A little over a month ago, science media all over the world were
hailing Leo Kouwenhoven's discovery of the
Majorana fermion particle. Now, the work of his team was published in Science Express.
ScienceGuide talked to doctoral candidate Vincent Mourik who was
part of the researcher group that made this major breakthrough.
Mourik explains his fascination for the Majorana quest, what
challenges his team faced along the way and what this discovery
could mean for quantum computers.
You and your team are investigating Majorana fermions. Why
It all starts with curiosity. Finding and understanding this yet
unknown particle is really something new. It has characteristics
which have never been observed before. That is why I dare to say
that its discovery might be truly revolutionary.
So what you are saying is that you were trying to discover
it simply because you can.
Fundamentally yes. You know for years nothing much happened in
this field of science. We were looking for the Majorana fermion and
what drove us was scientific interest as an end to itself.
How did you start your search for this rare
I was studying technical natural sciences in Delft and through
my final university project I got in touch with the research group
surrounding Professor Leo Kouwenhoven. His team was part of the
Kavli Institute of Nanoscience, a very prestigious organization.
That was around two years ago.
Back then, the whole idea of looking for the Majorana fermion
was just at its beginning. Leo and his postdoc were contemplating
ways of tackling this quest. They concluded that they could do this
right here at Delft University. At that point in time, I was still
looking for a topic I would focus on for my PhD thesis. I took the
chance and joined their team which was quite a fortunate decision
as it appears now.
Synthesize or collide?
So how did you ultimately go about the search?
Basically what we did is that we created these particles
ourselves by combining a number of ingredients. Of course there are
a lot of theoretically appealing ways of detecting these kind of
particles. Our goal, however, was to go beyond these theoretical
concepts and make our search concrete. The know-how for this was
right there in our team. We translated that into a practical
Science media all over the world are hailing what they
describe as an "incredible" approach to realize a major
breakthrough. What was unique about your work?
Well, if you consider that it took us only two years to detect
such a fascinating particle, it is quite exceptional what we
achieved. All we used was one tiny computer chip at little cost. I
guess that really distinguishes ourselves from others.
At CERN for instance experiments are conducted at a much greater
scale. The people working there do an amazing job. Their approach
is different, however. They are trying to detect particles by
letting them collide with one another. By contrast, we were acting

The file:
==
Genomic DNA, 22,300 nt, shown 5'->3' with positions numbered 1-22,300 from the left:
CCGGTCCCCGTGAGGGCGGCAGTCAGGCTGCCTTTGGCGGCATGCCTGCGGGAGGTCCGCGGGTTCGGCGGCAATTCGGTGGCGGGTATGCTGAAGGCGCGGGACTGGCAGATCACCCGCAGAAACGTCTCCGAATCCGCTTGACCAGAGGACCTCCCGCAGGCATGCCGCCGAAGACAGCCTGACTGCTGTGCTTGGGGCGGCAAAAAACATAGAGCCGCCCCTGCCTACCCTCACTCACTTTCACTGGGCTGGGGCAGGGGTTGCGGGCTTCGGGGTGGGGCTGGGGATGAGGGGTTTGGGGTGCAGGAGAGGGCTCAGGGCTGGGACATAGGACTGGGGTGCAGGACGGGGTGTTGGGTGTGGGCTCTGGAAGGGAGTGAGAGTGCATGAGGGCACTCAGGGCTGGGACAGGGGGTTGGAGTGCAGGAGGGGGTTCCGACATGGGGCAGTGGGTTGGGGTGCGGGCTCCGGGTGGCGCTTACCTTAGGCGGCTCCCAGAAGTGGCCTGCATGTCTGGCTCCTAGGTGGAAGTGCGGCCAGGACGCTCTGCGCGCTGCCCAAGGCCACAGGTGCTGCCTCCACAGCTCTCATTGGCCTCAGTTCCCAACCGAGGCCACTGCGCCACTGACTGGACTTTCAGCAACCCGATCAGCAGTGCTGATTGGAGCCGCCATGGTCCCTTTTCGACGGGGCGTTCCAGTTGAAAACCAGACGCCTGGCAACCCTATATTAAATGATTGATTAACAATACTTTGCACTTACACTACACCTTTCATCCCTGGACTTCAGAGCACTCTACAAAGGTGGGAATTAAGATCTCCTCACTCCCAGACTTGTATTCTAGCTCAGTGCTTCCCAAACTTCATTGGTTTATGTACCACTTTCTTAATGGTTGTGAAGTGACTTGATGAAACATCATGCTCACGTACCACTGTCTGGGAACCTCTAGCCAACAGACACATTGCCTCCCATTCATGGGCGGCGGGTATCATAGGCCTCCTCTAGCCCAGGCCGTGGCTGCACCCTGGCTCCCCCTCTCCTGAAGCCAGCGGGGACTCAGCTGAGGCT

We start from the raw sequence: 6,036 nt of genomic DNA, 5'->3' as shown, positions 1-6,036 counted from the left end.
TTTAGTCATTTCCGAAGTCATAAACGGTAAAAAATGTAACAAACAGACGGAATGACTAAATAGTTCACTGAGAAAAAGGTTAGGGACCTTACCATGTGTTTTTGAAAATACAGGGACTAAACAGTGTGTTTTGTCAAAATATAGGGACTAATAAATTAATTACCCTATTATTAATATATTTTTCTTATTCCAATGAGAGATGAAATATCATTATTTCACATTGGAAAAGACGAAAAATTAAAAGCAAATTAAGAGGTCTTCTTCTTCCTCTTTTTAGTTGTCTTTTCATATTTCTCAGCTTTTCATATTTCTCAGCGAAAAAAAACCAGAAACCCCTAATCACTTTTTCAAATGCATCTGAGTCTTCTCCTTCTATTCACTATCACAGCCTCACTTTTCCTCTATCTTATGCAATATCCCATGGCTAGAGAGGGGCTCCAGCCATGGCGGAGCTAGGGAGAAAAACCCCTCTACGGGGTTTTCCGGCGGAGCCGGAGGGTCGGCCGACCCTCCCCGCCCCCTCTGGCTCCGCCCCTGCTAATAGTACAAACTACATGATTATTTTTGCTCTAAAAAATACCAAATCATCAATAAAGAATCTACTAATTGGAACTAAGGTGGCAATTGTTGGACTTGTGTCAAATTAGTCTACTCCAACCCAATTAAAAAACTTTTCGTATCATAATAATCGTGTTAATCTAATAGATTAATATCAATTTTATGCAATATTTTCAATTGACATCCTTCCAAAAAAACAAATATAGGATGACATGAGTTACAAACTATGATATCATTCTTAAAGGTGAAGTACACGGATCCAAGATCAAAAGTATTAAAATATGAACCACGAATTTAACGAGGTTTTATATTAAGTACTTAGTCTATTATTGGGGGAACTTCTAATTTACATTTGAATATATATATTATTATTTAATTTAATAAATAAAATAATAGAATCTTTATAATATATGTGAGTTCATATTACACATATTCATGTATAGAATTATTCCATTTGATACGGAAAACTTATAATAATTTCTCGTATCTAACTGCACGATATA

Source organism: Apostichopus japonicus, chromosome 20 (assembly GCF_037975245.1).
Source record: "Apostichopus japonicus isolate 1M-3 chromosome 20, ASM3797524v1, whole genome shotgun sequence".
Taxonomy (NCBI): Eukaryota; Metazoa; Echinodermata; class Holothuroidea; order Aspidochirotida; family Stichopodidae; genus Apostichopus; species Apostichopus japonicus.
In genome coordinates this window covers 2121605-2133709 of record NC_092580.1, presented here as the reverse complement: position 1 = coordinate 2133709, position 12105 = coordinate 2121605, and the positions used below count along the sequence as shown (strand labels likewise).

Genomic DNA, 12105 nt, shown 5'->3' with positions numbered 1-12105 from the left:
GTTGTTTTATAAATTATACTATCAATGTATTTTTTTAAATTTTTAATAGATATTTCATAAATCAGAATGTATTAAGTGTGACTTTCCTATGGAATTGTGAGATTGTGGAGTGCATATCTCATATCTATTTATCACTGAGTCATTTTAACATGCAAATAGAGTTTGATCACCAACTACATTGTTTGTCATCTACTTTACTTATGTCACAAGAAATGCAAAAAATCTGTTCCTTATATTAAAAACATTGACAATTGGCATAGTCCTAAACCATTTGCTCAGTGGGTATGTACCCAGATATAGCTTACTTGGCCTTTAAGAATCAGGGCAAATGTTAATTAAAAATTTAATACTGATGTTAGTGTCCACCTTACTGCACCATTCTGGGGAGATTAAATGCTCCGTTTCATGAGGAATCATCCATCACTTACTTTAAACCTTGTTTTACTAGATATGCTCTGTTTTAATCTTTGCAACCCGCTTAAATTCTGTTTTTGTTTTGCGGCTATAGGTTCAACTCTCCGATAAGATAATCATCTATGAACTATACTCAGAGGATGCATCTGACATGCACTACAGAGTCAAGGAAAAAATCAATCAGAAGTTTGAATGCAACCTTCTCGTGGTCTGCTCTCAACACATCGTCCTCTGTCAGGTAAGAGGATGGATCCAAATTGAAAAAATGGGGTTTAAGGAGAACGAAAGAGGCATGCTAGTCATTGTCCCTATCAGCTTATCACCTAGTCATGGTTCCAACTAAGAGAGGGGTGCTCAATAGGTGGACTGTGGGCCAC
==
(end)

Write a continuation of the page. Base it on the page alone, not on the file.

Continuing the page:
more like 'engineers' creating a system instead of only measuring
results of a collision.
Breakthrough for quantum computers
What do you believe will the impact be of your
Our ultimate goal here at the Kavli Inistitute is still the
creation of a quantum computer. We want to build a computing system
that works based on the smallest particles you could think of.
Majorana fermions are of great interest in this context. What we
discovered can become a key component of future quantum
Theoretically, research has shown that it is possible to build
nano-sized computers. But they are very vulnerable to interferences
from their environment. This would not be the case if you employ
quantum bits with Majorana fermions. We believe that these are much
This is really important. Since these fermions are much more
stable you can use them to create hard disks for quantum computers.
That is also why Microsoft is very interested in the research we
Because of these unique features, scientists all over the world
were looking for the Majorana Fermion. The very elite of our
discipline was put to the task. That means we are talking about 50
teams all over the world working on this, from Harvard to ETH
Zurich, from MIT to Chinese institutes. We hope that this
competition is over now. Everybody know that our quest to find the
Majorana Fermion was successful. And it was our team in Delft that
Nobel prize candidate
Two years you were working heavily on this project. Was
there also a moment when you starting doubting the success of your
For the past two years we were extremely busy. But of course
there was also a phase when we made no progress. We needed a
certain new material to conduct our experiment. It was made of nano
wires and our colleagues at Eindhoven University were particularly
skilled at working with it. We had to combine this material with a
superconductor. That turned out to be a very challenging task and
for three months we really got stuck.
Twenty, maybe thirty times we tried to combine those parts
without success. Every time we failed we had to see again what went
wrong. But then after a lot of attempts it finally worked...
There is a rumor among the Dutch technical universities that
this discovery might be Nobel prize worthy.
Well, this depends. The real question is what we do with this
discovery. Majorana particles have a similar potential like graphene. Everybody understands that. What is
important to see is that Andre Geim did not only discover graphene,
but he worked intensively on follow up research showing its
potential. That is really smart.
So we cannot just leave the discovery of the Majorana fermion as
it is right now. Instead, we have to look for real world
applications and see what else we can find out about its
characteristics. What can we do with it, that's the real question,
isn't it? If we manage to build on this, the basis for future
quantum computers may be laid out right now.
If you would like to have a look at the data underlying the
experiment, click here. For a complete press release by TU
Delft, click here.